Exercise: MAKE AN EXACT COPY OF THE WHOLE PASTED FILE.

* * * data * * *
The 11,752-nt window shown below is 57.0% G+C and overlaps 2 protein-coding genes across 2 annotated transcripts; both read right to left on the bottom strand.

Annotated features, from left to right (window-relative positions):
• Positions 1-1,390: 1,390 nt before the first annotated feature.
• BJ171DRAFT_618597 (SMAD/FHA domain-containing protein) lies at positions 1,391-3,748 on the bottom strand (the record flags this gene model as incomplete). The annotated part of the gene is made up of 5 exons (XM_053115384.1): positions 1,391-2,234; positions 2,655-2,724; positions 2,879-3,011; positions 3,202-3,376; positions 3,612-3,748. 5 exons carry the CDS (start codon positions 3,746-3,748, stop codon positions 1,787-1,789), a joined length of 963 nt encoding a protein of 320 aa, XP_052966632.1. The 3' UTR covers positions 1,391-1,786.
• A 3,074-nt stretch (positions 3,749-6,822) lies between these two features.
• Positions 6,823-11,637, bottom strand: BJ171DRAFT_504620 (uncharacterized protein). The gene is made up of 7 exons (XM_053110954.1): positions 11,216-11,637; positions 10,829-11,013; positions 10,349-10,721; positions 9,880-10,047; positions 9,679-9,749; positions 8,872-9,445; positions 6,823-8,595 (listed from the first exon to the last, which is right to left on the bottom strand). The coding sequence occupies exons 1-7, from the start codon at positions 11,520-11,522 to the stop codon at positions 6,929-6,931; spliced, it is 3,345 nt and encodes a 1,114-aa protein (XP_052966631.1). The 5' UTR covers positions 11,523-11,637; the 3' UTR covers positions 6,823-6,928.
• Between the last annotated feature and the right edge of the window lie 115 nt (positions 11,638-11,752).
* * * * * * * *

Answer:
The 11,752-nt window shown below is 57.0% G+C and overlaps 2 protein-coding genes across 2 annotated transcripts; both read right to left on the bottom strand.

Annotated features, from left to right (window-relative positions):
• Positions 1-1,390: 1,390 nt before the first annotated feature.
• BJ171DRAFT_618597 (SMAD/FHA domain-containing protein) lies at positions 1,391-3,748 on the bottom strand (the record flags this gene model as incomplete). The annotated part of the gene is made up of 5 exons (XM_053115384.1): positions 1,391-2,234; positions 2,655-2,724; positions 2,879-3,011; positions 3,202-3,376; positions 3,612-3,748. 5 exons carry the CDS (start codon positions 3,746-3,748, stop codon positions 1,787-1,789), a joined length of 963 nt encoding a protein of 320 aa, XP_052966632.1. The 3' UTR covers positions 1,391-1,786.
• A 3,074-nt stretch (positions 3,749-6,822) lies between these two features.
• Positions 6,823-11,637, bottom strand: BJ171DRAFT_504620 (uncharacterized protein). The gene is made up of 7 exons (XM_053110954.1): positions 11,216-11,637; positions 10,829-11,013; positions 10,349-10,721; positions 9,880-10,047; positions 9,679-9,749; positions 8,872-9,445; positions 6,823-8,595 (listed from the first exon to the last, which is right to left on the bottom strand). The coding sequence occupies exons 1-7, from the start codon at positions 11,520-11,522 to the stop codon at positions 6,929-6,931; spliced, it is 3,345 nt and encodes a 1,114-aa protein (XP_052966631.1). The 5' UTR covers positions 11,523-11,637; the 3' UTR covers positions 6,823-6,928.
• Between the last annotated feature and the right edge of the window lie 115 nt (positions 11,638-11,752).